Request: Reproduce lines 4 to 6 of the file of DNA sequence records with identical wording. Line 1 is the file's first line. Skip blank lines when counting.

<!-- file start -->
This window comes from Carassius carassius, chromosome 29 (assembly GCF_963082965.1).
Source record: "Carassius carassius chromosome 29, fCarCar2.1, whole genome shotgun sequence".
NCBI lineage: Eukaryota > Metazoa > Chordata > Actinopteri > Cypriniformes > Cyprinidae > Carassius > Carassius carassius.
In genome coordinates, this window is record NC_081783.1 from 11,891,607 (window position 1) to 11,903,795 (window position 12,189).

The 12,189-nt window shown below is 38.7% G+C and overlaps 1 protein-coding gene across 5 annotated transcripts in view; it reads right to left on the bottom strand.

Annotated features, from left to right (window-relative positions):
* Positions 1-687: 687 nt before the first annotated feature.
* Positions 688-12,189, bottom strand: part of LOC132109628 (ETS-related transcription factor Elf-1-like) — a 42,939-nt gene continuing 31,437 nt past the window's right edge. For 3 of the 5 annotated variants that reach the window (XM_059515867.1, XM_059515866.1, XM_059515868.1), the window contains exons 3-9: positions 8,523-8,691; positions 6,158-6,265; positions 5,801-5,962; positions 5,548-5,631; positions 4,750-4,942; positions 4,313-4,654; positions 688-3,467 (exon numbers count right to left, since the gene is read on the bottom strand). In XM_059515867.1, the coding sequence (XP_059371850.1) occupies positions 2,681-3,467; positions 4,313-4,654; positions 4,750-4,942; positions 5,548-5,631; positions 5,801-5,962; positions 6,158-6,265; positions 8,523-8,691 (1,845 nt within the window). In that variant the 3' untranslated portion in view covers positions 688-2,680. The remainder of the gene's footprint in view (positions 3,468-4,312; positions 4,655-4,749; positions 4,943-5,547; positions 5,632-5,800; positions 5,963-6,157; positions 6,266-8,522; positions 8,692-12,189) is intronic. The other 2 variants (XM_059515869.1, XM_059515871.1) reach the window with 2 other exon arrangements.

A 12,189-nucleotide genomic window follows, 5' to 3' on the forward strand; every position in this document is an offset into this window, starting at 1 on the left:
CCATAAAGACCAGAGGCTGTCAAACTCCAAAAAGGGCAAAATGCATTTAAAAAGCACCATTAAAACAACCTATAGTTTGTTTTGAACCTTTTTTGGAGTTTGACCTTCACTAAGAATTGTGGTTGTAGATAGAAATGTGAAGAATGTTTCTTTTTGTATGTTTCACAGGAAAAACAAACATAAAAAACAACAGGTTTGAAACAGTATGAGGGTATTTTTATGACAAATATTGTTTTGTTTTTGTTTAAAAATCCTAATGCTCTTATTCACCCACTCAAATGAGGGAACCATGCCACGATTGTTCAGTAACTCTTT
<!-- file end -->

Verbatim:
In genome coordinates, this window is record NC_081783.1 from 11,891,607 (window position 1) to 11,903,795 (window position 12,189).

The 12,189-nt window shown below is 38.7% G+C and overlaps 1 protein-coding gene across 5 annotated transcripts in view; it reads right to left on the bottom strand.

Annotated features, from left to right (window-relative positions):